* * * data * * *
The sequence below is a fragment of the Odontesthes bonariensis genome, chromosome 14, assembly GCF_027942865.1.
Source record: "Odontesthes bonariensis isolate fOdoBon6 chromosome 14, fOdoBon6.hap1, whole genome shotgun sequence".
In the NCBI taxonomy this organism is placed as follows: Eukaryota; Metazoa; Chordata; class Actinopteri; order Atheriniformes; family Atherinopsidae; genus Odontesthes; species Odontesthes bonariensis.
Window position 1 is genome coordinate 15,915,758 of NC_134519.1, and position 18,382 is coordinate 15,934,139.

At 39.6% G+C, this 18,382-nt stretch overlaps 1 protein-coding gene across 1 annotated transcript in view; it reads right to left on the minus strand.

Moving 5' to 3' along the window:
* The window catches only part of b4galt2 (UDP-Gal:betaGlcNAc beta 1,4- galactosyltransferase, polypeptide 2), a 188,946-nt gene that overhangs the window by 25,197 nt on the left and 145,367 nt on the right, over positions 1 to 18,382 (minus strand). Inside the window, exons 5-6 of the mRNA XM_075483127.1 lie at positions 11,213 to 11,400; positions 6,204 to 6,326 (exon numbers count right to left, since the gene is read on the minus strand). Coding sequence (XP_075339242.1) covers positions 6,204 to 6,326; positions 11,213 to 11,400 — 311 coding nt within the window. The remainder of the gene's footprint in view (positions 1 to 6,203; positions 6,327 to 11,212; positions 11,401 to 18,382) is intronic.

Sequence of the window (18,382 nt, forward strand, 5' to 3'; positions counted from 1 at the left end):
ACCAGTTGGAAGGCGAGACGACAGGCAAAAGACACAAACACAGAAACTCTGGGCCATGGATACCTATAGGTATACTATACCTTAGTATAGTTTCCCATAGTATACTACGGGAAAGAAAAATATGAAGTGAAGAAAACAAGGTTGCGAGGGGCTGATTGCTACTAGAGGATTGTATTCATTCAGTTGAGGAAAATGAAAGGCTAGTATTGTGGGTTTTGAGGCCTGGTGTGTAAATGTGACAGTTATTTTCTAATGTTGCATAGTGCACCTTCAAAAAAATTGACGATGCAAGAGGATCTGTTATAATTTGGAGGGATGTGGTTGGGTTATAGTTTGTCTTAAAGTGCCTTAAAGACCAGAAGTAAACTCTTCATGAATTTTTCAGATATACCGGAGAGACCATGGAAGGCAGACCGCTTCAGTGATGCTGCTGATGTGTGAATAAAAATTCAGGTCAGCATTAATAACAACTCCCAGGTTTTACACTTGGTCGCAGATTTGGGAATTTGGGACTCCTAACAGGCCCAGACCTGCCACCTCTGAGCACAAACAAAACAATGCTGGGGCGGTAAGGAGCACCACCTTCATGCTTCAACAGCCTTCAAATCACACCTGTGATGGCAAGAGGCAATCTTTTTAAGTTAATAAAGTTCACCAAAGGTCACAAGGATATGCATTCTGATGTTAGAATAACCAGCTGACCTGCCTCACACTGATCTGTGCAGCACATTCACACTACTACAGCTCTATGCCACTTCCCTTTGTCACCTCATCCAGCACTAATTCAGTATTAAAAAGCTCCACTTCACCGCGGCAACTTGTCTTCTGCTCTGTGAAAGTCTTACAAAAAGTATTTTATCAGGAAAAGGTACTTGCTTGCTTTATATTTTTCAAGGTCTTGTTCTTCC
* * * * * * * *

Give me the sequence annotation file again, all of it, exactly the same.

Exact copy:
The sequence below is a fragment of the Odontesthes bonariensis genome, chromosome 14, assembly GCF_027942865.1.
Source record: "Odontesthes bonariensis isolate fOdoBon6 chromosome 14, fOdoBon6.hap1, whole genome shotgun sequence".
In the NCBI taxonomy this organism is placed as follows: Eukaryota; Metazoa; Chordata; class Actinopteri; order Atheriniformes; family Atherinopsidae; genus Odontesthes; species Odontesthes bonariensis.
Window position 1 is genome coordinate 15,915,758 of NC_134519.1, and position 18,382 is coordinate 15,934,139.

At 39.6% G+C, this 18,382-nt stretch overlaps 1 protein-coding gene across 1 annotated transcript in view; it reads right to left on the minus strand.

Moving 5' to 3' along the window:
* The window catches only part of b4galt2 (UDP-Gal:betaGlcNAc beta 1,4- galactosyltransferase, polypeptide 2), a 188,946-nt gene that overhangs the window by 25,197 nt on the left and 145,367 nt on the right, over positions 1 to 18,382 (minus strand). Inside the window, exons 5-6 of the mRNA XM_075483127.1 lie at positions 11,213 to 11,400; positions 6,204 to 6,326 (exon numbers count right to left, since the gene is read on the minus strand). Coding sequence (XP_075339242.1) covers positions 6,204 to 6,326; positions 11,213 to 11,400 — 311 coding nt within the window. The remainder of the gene's footprint in view (positions 1 to 6,203; positions 6,327 to 11,212; positions 11,401 to 18,382) is intronic.

Sequence of the window (18,382 nt, forward strand, 5' to 3'; positions counted from 1 at the left end):
ACCAGTTGGAAGGCGAGACGACAGGCAAAAGACACAAACACAGAAACTCTGGGCCATGGATACCTATAGGTATACTATACCTTAGTATAGTTTCCCATAGTATACTACGGGAAAGAAAAATATGAAGTGAAGAAAACAAGGTTGCGAGGGGCTGATTGCTACTAGAGGATTGTATTCATTCAGTTGAGGAAAATGAAAGGCTAGTATTGTGGGTTTTGAGGCCTGGTGTGTAAATGTGACAGTTATTTTCTAATGTTGCATAGTGCACCTTCAAAAAAATTGACGATGCAAGAGGATCTGTTATAATTTGGAGGGATGTGGTTGGGTTATAGTTTGTCTTAAAGTGCCTTAAAGACCAGAAGTAAACTCTTCATGAATTTTTCAGATATACCGGAGAGACCATGGAAGGCAGACCGCTTCAGTGATGCTGCTGATGTGTGAATAAAAATTCAGGTCAGCATTAATAACAACTCCCAGGTTTTACACTTGGTCGCAGATTTGGGAATTTGGGACTCCTAACAGGCCCAGACCTGCCACCTCTGAGCACAAACAAAACAATGCTGGGGCGGTAAGGAGCACCACCTTCATGCTTCAACAGCCTTCAAATCACACCTGTGATGGCAAGAGGCAATCTTTTTAAGTTAATAAAGTTCACCAAAGGTCACAAGGATATGCATTCTGATGTTAGAATAACCAGCTGACCTGCCTCACACTGATCTGTGCAGCACATTCACACTACTACAGCTCTATGCCACTTCCCTTTGTCACCTCATCCAGCACTAATTCAGTATTAAAAAGCTCCACTTCACCGCGGCAACTTGTCTTCTGCTCTGTGAAAGTCTTACAAAAAGTATTTTATCAGGAAAAGGTACTTGCTTGCTTTATATTTTTCAAGGTCTTGTTCTTCC